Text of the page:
Students fight institutionalized racism in Georgia

“I was livid, furious,” said Elijah John, a Black student at Kennesaw State University after seeing his image used in a GroupMe screenshot with a caption reading, “Need to call the Klan to solve this issue.” The person who posted that was another KSU student who shared a class with John.

The screenshot was only one among a plethora of racist images in different GroupMe chats, which included memes that disparage Muslim and Jewish people and racially slur Black people.

John met with school officials Feb. 18 and was told that the racist student had voluntarily transferred out of the class they shared. John told officials at this meeting that did not do much to solve the issue of blatant racism.

John then met with the Office of Institutional Equity and was given two choices. One option placed John and the racist student on an “equal” basis, with them sitting down with mediators to try to come to a “solution” that would “benefit them both.” One solution suggested community service for the racist student.

The other option was a more formal investigation to see if the racist student had crossed the line and violated KSU’s anti-discrimination policy.

John says he is going with the formal investigation: “I want the student expelled from school. Switching classes is not enough. It’s just sweeping the problem underneath the rug and pretending it never existed. If KSU claims that it does not tolerate racism, then they need to punish this kid.”

John also mentioned that someone at the Office for Institutional Equity whom he spoke with asked him if he thought the racist image of him was a joke.

‘Fight for dignity and rights’

Further concern about safety for Black students at KSU was raised Feb. 19 as rumors circulated that white supremacists were going to shoot Black students on campus. An alert sent out by the KSU Police Department claimed there were “no credible threats to our campuses.”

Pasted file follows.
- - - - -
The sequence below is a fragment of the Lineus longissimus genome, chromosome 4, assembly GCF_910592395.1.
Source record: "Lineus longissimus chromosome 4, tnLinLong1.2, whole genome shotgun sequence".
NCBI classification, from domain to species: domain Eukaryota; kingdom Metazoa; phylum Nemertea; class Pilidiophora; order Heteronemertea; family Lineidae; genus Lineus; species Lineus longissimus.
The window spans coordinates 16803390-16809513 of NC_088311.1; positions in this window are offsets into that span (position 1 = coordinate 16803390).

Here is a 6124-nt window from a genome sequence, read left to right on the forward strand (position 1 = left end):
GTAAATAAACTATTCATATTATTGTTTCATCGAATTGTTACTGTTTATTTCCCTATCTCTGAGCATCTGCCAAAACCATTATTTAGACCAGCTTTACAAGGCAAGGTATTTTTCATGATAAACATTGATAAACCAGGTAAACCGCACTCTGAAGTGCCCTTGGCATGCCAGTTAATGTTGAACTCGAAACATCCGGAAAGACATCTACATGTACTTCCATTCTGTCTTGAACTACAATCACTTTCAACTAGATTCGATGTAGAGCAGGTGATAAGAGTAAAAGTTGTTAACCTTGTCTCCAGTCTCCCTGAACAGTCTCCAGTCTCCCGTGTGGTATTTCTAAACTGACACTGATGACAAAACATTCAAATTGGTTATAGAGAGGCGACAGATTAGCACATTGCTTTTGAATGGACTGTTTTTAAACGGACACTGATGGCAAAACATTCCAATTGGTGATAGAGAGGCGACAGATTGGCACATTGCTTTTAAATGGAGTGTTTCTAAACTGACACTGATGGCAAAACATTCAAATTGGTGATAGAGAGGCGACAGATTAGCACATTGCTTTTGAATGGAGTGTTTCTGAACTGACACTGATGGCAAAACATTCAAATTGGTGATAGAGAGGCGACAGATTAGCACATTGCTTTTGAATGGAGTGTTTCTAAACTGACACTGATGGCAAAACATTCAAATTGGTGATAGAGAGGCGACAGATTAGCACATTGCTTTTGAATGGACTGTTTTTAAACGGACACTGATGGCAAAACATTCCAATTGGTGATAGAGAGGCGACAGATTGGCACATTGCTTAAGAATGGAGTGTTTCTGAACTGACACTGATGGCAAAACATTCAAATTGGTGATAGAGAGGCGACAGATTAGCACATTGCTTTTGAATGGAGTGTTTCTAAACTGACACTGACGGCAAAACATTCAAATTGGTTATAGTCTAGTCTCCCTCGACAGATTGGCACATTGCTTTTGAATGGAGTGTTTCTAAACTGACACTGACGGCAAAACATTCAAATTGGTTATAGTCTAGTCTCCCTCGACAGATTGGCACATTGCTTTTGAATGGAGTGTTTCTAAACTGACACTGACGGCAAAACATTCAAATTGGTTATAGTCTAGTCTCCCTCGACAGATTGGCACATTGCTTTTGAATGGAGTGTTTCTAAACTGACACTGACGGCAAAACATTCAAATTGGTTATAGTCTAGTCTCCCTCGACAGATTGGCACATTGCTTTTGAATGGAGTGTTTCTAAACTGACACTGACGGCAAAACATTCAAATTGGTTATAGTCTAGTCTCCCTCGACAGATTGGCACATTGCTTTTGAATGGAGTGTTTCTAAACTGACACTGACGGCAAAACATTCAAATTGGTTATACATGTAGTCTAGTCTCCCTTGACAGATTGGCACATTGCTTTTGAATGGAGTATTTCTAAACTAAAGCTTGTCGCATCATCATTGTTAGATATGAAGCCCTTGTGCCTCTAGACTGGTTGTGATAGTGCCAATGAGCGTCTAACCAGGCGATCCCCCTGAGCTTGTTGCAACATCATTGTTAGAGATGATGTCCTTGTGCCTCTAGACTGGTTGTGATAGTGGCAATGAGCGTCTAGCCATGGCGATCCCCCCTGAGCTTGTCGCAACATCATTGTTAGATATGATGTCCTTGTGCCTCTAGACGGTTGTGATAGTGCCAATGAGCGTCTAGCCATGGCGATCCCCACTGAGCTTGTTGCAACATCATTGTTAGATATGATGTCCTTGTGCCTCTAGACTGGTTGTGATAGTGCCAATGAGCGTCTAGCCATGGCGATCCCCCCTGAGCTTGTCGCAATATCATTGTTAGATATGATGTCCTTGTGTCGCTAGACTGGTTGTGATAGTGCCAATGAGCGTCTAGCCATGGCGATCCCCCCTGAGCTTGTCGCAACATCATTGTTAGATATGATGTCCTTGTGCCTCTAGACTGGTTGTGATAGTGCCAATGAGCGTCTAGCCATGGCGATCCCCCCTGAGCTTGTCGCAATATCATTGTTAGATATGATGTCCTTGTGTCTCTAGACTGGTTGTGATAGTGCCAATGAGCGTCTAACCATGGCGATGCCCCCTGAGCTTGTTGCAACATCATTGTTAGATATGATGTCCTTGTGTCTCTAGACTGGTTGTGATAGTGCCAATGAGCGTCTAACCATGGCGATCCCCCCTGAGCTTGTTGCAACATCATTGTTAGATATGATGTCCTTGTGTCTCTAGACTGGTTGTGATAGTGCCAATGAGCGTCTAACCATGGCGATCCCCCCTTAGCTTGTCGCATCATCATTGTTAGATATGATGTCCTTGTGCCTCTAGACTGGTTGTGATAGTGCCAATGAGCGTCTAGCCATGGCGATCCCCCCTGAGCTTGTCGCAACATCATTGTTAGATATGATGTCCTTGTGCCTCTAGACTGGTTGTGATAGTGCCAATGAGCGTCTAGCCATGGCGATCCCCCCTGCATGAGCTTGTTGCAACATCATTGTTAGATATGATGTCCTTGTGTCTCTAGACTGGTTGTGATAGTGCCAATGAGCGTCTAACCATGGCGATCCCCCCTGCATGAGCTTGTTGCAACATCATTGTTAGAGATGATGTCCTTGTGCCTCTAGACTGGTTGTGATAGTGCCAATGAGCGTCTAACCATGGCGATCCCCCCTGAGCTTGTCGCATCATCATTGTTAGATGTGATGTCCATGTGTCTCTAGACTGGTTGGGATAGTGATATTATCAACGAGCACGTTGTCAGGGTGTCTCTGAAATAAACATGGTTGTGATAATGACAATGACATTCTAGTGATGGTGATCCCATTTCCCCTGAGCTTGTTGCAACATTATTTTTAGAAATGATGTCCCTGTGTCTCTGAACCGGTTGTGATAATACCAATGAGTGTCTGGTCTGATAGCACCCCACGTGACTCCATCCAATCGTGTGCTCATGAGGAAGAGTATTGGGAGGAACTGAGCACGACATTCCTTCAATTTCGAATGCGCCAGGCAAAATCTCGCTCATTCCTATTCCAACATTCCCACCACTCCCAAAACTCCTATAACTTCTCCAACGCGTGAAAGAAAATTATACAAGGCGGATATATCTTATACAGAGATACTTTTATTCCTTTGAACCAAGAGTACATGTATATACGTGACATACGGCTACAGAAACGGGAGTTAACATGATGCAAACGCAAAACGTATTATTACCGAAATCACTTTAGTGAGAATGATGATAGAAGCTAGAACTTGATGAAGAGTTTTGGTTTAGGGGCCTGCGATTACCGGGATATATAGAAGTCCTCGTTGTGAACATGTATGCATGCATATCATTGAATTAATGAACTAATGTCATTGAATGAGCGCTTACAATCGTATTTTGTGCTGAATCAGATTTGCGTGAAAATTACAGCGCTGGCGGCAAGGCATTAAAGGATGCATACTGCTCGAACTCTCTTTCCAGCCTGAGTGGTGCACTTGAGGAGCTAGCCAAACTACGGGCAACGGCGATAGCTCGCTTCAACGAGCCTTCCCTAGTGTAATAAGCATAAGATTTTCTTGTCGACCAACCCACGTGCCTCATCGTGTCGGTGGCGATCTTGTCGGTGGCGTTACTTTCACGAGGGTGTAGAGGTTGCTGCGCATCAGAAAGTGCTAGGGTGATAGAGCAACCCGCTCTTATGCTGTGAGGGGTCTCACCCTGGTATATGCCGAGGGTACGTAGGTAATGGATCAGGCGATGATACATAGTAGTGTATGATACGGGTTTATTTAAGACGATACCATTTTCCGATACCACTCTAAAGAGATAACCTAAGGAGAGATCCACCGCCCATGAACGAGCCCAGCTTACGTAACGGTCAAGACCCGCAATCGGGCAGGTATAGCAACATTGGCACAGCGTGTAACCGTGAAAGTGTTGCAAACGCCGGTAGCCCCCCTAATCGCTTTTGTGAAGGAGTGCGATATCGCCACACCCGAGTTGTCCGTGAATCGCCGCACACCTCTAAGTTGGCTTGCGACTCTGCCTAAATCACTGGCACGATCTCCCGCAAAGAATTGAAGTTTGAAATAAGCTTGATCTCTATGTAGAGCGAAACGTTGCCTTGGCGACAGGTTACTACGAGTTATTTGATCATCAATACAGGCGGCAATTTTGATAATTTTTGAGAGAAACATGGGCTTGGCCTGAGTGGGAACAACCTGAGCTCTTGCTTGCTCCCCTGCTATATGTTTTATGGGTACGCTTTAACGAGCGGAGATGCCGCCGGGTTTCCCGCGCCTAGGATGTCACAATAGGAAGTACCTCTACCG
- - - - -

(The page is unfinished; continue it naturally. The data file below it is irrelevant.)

This claim did not quell worries around campus of a potential shooting.

In addition, the KSUPD had not notified students that a student was found to have a handgun in his backpack until after the situation had occurred.

Faith Broughton, a psychology major, said, “There is a huge lack of concern and regard from the university, and specifically [from] our emergency responders. … We could have at least been warned to take precautionary steps.”

John said he is networking with the NAACP, the Southern Christian Leadership Conference and the campus activist group KSUnited to help him get his story known.

KSUnited is a group that was started after the #takeakneeKSU movement. According to leader Alexa Vaca, it exists “because we understand the importance of having students, faculty, staff and alumni coming together to work on changing policy at KSU. We also want to act as … watchdogs of administrative suppression. Our mission is to fight for the dignity and rights of students, faculty and staff in minority groups.”

When asked about the screenshot attacking John, Vaca replied, “We were not surprised whatsoever about the screenshots because we know this is the culture at KSU and this is not an isolated incident.”

She continued, “It shows how the KSU administration has been complicit in letting a hostile environment fester. … How can minority students be comfortable and safe and active in their community when they’re working and studying in such a hostile environment?”

Racism at KSU is nothing new. Black cheerleaders were kicked off the cheerleading squad when they took a knee to protest racism in the U.S.

A Black student’s car tires were slashed and a noose was hung outside a housing building.

KSUnited has a list of demands they want to see met by the university, including building an anti-racist center and ensuring students, faculty and staff are educated on issues of diversity before being able to attend the university.

The anti-racist education center has been promised for at least five years, but has still not been created.

KSU President Dr. Pamela Whitten sent a vague email to the student body saying that diversity is encouraged at the university. So far, Whitten has not attended any campus meetings at which issues of racism at KSU are addressed.


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